Tomorrow is Ash Wednesday, the day Lent officially begins and the day many of us vow to “give up” something. Lent is not just a Catholic thing, as many would believe, but is also observed in Anglican, Lutheran, Methodist, and Eastern Orthodox faiths. Considering that its purpose is to draw us closer to God and to be more Christ-like, what’s not to recognize about it by all believers?
Why the Ashes?
To address the elephant in the room, Catholics around the world will gather in churches tomorrow to receive blessed ashes on their foreheads in the shape of a cross. The ashes come from burnt and blessed Palm Sunday palms and symbolize the “ashes to ashes” scripture from Genesis 3:19. They also remind the faithful of their sinfulness and the need to make changes in their lives. Lent begins on Ash Wednesday and ends Holy Thursday, March 24. Sundays are not included as days of abstention or fasting.
Now that the specifics are out of the way, let’s move on to the more spiritual aspects.
Give Up and Give
In mass this past Sunday Deacon Dean gave a sermon that was the kind of sermon I wish we got every week. I left church feeling both fed and inspired. His message to us was to use Lent as a time to grow closer to God step-by-step, day-by-day, so when the day comes that we take our final step, it is an easy one. Loved the analogy.
But why do we “give up” something at Lent? Tradition has it that we abstain from things that take our attention away from God. We try to watch less TV; eat less; and waste less time on computers and phones texting, emailing, and endlessly scrolling through social media sites like Facebook and Instagram. Sunday’s sermon so eloquently suggested we fast from things like those that distance us from God and instead use the time for more proactive and good things. It got me thinking.
What do I habitually do that distances me from God? In today’s ever-growing secular and spiteful world, so many things. So very many things.
Giving up certain foods is what most of us automatically think of. When I was growing up, we’d always give up candy. This made the sweet treats in our Easter baskets all the more rewarding. As I’ve grown up, I still give up a certain sweets (Swedish Fish and any and all gummy candies, which I love, if you must know!) as well as other things that may not take me away from God, but are sacrifices nonetheless. We sacrifice things during Lent to remind us of what Jesus sacrificed for us: his LIFE! But, what can I remove that takes me away from God? I thought about this in mass and am still contemplating it.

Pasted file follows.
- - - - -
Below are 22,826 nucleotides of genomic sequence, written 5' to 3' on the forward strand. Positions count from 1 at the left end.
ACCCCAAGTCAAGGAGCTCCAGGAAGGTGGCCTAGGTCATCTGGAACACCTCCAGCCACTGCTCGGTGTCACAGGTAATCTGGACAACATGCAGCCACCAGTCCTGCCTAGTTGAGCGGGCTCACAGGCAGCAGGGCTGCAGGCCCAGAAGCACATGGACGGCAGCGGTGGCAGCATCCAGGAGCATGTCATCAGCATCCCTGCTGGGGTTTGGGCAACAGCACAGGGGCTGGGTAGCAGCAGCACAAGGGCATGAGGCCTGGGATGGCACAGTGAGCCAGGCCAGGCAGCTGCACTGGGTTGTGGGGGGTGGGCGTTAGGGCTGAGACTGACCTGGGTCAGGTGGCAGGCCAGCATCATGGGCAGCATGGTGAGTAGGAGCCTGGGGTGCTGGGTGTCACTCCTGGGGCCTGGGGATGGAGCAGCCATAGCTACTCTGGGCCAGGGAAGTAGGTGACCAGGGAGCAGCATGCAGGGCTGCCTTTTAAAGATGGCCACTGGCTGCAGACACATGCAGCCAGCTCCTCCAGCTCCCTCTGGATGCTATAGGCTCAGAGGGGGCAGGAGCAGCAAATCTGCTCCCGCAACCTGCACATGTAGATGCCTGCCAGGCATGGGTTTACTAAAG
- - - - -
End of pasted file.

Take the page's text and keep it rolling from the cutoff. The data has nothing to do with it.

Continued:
One idea I have is to read any type of spiritual book when I go to bed rather than turn to my IPad or TV. When I think of it that way, choosing the IPad or TV over praying or reading definitely leads me away from God. Bingo. I’m gonna give it my best shot! Maybe I’ll even start to like it.
Lent is all about just that: conversion. The goal isn’t just to abstain from something during the 40 days of Lent, but forever. It’s kind of like going on a diet or a fitness program. Your goal shouldn’t be to eat healthy only while dieting or to exercise only while trying to lose weight, but to take on those habits daily and regularly. Giving up sinful things and negative habits during Lent can be as difficult as giving up sodas, chocolate, or fast food, but eliminating them from your life all together is even tougher.
So, avoid those unhealthy sodas and mindless computer games, but how about also giving up things that take the joy out of our lives like resentment, complaining, pessimism, worry, anger, pettiness, and even gossip. As Deacon Dean said on Sunday, rather than seeing homeless people at your car window at a stoplight as an annoyance, think of them as an opportunity to serve Jesus. He suggested giving them socks and underwear as they have nowhere to do laundry so once their undies get old or soiled, they have no choice but to throw them out. How hard is it to keep sock and underwear in your car? Not very.
We tend to look at those homeless souls as icky and dirty, but none of us are genuinely clean and pure. Consider Lent as an early exercise in “spring cleaning” and look at what you need to “clean” out in your “temple.” We all have cobwebs lurking behind all of our good intentions, but as they say, your beliefs don’t make you a good person, your behavior does.
Lastly, Deacon Dean reminded us that we are encouraged to offer up Prayer, Almsgiving, and Fasting during Lent. Prayer consists of our relationship with God, Almsgiving is our relationship with others, and Fasting is our relationship with ourself. Isn’t that how we should always prioritize things: God, others, and self? Tomorrow is a good day to start.